In Chinua Achebe’s novel Things Fall Apart, Ezinma battles an internal conflict of wanting to act like the opposite gender, but is looked down upon because of her sex. Ezinma ultimately resolves this conflict by following the expectations of society; however, this choice also illustrates her true character as both rebellious and ladylike. Ezinma’s decision to follow the gender roles also reveals the universal theme that social orders may determine how an individual acts according to stereotypes and gender roles.
To begin, Nwoye reacts to western ideas by embracing European culture. Nwoye begins to accept the idea of Christianity and considers joining their community. The narrator explains, “He went back to the church and told Mr.Kiaga that he had decided to go to Umuofia where the white missionary had set up a school to teach young Christians to read and write”(Achebe 152). Nwoye’s decision shows his acceptance of European culture through assimilation. Furthermore, Nwoye willing departs from his family, rejecting his old culture to embrace a new one. The abuse from Okonkwo drives Nowye away from his old culture. The narrator explains, “But he was happy to leave his father”(Achebe 152). Nwoye accepts the new culture with a new identity, showing how his original culture does not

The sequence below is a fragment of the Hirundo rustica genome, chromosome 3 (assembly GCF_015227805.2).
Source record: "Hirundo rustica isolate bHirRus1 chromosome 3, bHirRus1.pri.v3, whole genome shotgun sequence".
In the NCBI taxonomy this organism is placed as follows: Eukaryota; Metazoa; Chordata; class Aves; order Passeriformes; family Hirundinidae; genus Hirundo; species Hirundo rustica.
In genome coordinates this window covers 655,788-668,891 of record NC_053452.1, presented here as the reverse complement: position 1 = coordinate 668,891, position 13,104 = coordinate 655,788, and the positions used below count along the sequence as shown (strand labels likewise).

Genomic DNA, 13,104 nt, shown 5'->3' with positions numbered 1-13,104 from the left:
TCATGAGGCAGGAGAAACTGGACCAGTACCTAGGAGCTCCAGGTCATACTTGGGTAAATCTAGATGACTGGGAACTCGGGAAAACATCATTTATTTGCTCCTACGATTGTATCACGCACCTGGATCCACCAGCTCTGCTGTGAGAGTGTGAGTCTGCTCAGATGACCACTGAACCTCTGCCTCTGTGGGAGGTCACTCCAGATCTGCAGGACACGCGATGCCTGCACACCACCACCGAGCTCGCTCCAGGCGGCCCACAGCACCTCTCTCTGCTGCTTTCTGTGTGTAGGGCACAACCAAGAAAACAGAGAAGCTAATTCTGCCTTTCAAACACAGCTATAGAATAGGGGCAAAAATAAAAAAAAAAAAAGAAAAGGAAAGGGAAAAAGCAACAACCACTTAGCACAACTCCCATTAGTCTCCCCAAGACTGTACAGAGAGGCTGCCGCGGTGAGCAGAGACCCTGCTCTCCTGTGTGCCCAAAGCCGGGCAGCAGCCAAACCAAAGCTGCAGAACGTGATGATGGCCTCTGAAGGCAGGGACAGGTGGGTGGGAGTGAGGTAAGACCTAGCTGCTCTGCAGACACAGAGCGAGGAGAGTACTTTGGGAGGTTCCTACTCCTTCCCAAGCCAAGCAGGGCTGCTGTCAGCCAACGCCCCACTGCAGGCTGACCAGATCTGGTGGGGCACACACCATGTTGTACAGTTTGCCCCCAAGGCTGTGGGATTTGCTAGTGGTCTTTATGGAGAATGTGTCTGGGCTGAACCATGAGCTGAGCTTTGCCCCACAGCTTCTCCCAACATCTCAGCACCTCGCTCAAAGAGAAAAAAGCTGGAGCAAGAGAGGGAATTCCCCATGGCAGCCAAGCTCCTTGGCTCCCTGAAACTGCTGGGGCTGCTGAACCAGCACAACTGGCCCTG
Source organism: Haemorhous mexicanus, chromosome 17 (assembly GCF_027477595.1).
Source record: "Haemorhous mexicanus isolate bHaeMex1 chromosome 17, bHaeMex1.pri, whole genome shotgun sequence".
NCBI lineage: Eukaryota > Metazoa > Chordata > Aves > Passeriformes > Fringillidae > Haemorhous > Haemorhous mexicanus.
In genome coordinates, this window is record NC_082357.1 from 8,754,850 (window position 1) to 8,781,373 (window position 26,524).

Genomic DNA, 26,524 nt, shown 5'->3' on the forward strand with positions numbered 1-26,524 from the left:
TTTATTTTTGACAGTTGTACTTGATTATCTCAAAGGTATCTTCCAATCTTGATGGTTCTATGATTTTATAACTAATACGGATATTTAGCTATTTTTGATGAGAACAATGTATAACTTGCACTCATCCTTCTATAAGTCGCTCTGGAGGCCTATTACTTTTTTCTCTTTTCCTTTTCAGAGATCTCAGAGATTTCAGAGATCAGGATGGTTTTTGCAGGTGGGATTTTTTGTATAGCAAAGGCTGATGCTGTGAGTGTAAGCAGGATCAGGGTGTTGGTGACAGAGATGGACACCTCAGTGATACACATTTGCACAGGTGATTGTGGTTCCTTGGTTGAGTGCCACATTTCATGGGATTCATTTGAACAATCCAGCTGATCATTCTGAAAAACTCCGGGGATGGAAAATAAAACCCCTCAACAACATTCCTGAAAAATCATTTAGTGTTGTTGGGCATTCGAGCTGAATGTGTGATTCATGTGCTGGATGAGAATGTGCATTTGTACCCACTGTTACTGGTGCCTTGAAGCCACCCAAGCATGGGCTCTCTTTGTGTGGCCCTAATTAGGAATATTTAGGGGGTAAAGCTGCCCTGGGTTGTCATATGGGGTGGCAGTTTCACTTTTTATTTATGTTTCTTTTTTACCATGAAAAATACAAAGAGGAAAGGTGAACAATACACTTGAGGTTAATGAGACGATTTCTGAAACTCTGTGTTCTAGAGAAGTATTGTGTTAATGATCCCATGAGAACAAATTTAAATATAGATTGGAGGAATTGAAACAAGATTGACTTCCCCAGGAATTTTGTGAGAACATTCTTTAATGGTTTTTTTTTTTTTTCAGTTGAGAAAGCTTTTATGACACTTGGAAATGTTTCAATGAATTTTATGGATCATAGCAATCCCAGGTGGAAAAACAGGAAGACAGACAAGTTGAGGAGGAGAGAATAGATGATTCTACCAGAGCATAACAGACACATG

The novel also explores the negative impact that inequality has on the lives of Nigerians. Characters experience both gender inequality and inequality between different classes of society. In the story ‘Tomorrow Is Too Far’ the author highlights that how her grandmamma treats her and brother differently. Her grandmamma taught her brother Nonso how to pluck the coconuts but not her. Because ‘girls never plucked coconuts’. Nonso was always given the first sip of coconuts and grandmamma cooked meals with him in mind, not his sister. Nonso’s sister was told instead ‘this is how you will take care of your husband one day’. And also her mother used to end her brother’s nightly goodnight ‘ho-ho-ho’ laughing, but never left her room laughing. That’s all because Nonso is grandmama’s ‘sons only son, who would carry on the Nnabuisi’ name. This demonstrates that the importance of name and that these beliefs lead to gender inequality. The author also shows the negative impact of gender inequality.
In the summer of her tenth year, and many events in our narrator’s life has happend that could lead her to feelings of jealousy and hate for her brother. Her mother and father are far away in different countries, and along with her brother and cousin are in Nigeria with their Grandmama who favors her brother, Nonso. Our narrator is focused on the preferential treatment of Nonso and seems to let it take over her, and it becomes a